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The camel drivers turned out to be skilled cooks and entertaining singers, which made for a good campfire evening. We ate the vegetable curries they cooked, enjoyed the beers they had hidden away and listened to them sing songs in hindi and rajistani to the beat of a water container/drum. It was a throughly enjoyable night and we both agreed that it was the best we had experienced so far in India.

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To make the night even more special we slept under the stars. We could forget about 5 star hotels as we had our own million stars to sleep under. It has been a while since we saw stars properly, and they had a hypnotic effect, resulting in a good night’s sleep in the desert.

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The next morning we woke up to the smell of breakfast and the sounds of the bells ringing from the camels necks as they prepared for another day of walking.

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We set off before the heat became too unbearable and walked continuously for a long time. Within an hour or so the sun became very strong and we were reapplying sun cream, covering our heads or searching for drinking water. It was a great feeling to be in the heat, and I had no intention of complaining about it after the cold winter we’ve had.

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I wondered why the camels followed each other and the driver informed me that the camels will do anything as long as they are together. I liked that.

We trekked until our bottoms were sore and our camels ready for a rest. At which point we were ready to sit in come shade and wait for the jeep to take us back to the fort.

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Our desert trek had come to an end and we loved every minute of it. All we had to do was find a shower (which was offered to us) and find a lift to the train station (which was offered to us) before our overnight train to Dehli, which promised to be an altogether different experience.

This was certainly highlight so far. India has so much to offer.

India: Train to Mumbai

It was hard to leave the beauty of Goa behind, especially with the contrasting reputation of Mumbai ahead.

However, we had long awaited a cross country train trip in India and the route between Goa and Mumbai is said the be one of the greatest.

We arrived at the train station an hour prior to our 9am departure. As expected, the train was slightly delayed. This didn’t really matter as we were in no rush and knew we would be on the train all day regardless.

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To our surprise the train was not heaving and for long periods of our journey we had a cabin of 6 beds between the 2 of us. We initially sat on one bed beside the window and took in the changing scenery as we moved through Goa. It is probably needless to say but the quality and speed of the train bears no comparison to China and Japan. In fact, it was more like an English train speed. But the sights beyond the train were far better than any I’ve seen in England.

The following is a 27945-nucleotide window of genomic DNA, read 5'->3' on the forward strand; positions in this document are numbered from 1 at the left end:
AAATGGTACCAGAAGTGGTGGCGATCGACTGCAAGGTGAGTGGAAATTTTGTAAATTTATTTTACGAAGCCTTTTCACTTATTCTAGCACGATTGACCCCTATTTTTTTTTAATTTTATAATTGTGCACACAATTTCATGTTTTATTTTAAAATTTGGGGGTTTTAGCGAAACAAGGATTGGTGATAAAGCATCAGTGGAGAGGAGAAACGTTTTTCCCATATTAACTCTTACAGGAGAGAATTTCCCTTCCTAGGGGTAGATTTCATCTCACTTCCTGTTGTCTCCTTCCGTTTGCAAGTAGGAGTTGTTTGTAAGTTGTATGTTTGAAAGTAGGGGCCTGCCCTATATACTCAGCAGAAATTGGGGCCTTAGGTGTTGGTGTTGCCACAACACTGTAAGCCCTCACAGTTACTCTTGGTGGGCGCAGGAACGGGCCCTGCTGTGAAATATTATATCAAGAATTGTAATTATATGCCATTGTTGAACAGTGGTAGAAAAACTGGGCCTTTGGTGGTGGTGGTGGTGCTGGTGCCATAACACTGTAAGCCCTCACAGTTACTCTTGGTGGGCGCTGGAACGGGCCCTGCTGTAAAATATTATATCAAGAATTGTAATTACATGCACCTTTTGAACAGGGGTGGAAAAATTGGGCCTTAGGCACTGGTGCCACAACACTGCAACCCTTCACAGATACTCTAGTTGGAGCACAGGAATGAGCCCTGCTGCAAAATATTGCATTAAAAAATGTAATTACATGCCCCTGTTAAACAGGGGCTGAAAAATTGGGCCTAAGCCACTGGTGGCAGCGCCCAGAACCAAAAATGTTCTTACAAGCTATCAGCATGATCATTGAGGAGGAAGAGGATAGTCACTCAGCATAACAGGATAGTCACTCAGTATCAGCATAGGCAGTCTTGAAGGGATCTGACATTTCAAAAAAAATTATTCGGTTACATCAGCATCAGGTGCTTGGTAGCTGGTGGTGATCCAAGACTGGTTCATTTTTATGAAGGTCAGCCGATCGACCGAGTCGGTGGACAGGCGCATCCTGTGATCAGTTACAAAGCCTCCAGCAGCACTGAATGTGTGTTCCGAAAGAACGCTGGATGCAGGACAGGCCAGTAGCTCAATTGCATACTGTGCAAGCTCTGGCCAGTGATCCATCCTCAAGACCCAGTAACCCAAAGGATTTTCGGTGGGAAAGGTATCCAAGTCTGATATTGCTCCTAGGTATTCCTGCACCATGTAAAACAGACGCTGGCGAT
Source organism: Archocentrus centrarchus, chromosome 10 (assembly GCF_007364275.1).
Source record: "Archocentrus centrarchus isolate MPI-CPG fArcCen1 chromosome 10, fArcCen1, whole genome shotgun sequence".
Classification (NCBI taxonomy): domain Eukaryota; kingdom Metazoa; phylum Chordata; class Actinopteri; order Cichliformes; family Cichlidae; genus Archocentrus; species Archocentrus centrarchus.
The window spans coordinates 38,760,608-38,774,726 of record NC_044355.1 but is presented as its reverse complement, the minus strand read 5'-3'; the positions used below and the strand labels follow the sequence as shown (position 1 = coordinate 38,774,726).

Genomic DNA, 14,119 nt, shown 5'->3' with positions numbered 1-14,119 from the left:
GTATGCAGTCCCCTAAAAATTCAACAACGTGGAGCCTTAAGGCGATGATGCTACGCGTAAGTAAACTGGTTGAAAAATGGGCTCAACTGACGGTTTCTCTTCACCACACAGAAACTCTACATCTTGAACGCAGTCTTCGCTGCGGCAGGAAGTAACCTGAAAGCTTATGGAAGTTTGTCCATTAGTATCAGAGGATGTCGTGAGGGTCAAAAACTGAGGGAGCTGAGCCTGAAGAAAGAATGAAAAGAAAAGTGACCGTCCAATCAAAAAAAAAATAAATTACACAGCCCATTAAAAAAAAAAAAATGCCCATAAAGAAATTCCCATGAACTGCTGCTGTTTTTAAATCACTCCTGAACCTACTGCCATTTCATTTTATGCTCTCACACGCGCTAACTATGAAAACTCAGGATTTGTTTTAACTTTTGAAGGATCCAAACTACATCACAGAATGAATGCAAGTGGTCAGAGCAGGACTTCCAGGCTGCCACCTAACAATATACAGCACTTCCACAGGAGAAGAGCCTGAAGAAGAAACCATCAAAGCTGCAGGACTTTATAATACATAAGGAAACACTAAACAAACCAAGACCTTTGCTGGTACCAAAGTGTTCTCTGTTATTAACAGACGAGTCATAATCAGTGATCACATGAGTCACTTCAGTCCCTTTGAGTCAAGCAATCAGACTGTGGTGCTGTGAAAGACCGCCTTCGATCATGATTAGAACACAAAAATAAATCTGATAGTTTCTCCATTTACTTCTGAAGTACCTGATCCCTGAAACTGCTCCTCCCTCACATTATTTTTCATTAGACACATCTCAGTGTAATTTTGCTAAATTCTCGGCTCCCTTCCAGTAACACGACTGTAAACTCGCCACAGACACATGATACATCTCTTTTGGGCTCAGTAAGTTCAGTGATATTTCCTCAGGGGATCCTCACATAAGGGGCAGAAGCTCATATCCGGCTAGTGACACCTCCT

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We have both recently discovered that we have been conditioned to sleep when we feel transit. This is a blessing when we are genuinely tired, but a hindrance when you just want to sit and look out of the window.  As a result, we slept a lot of the journey and missed a lot of the terrain as a result.

During bouts of sleep we did wander the train and took advantage of the open door policy of the train to stick our heads out and enjoy the breeze, with the added ingredient of danger.

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At several points on our journey we were joined by a little rat who decided to call our carriage his home.  His size made him less frightening but his very presence should probably have been a concern.

As the day wore on the sky changed colour:  first pink, then golden, before blackness marked the end of our trip and our arrival in Mumbai (Bombay).

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In our haste to book cheap accomodation we found ourselves on the outskirts of what we later found out to be a massive city. The first of our tasks the next morning was to work our way to the very edge of the city,  where the gateway to India is situated, on the coast.

In order to do so we had to board another local train. We joined the local commuters where we initially thought we might have to be separated because of the ‘women only’ carriages. Fortunately Nicki was allowed to join me and the women only carriages are only really by choice and/or religious reasons.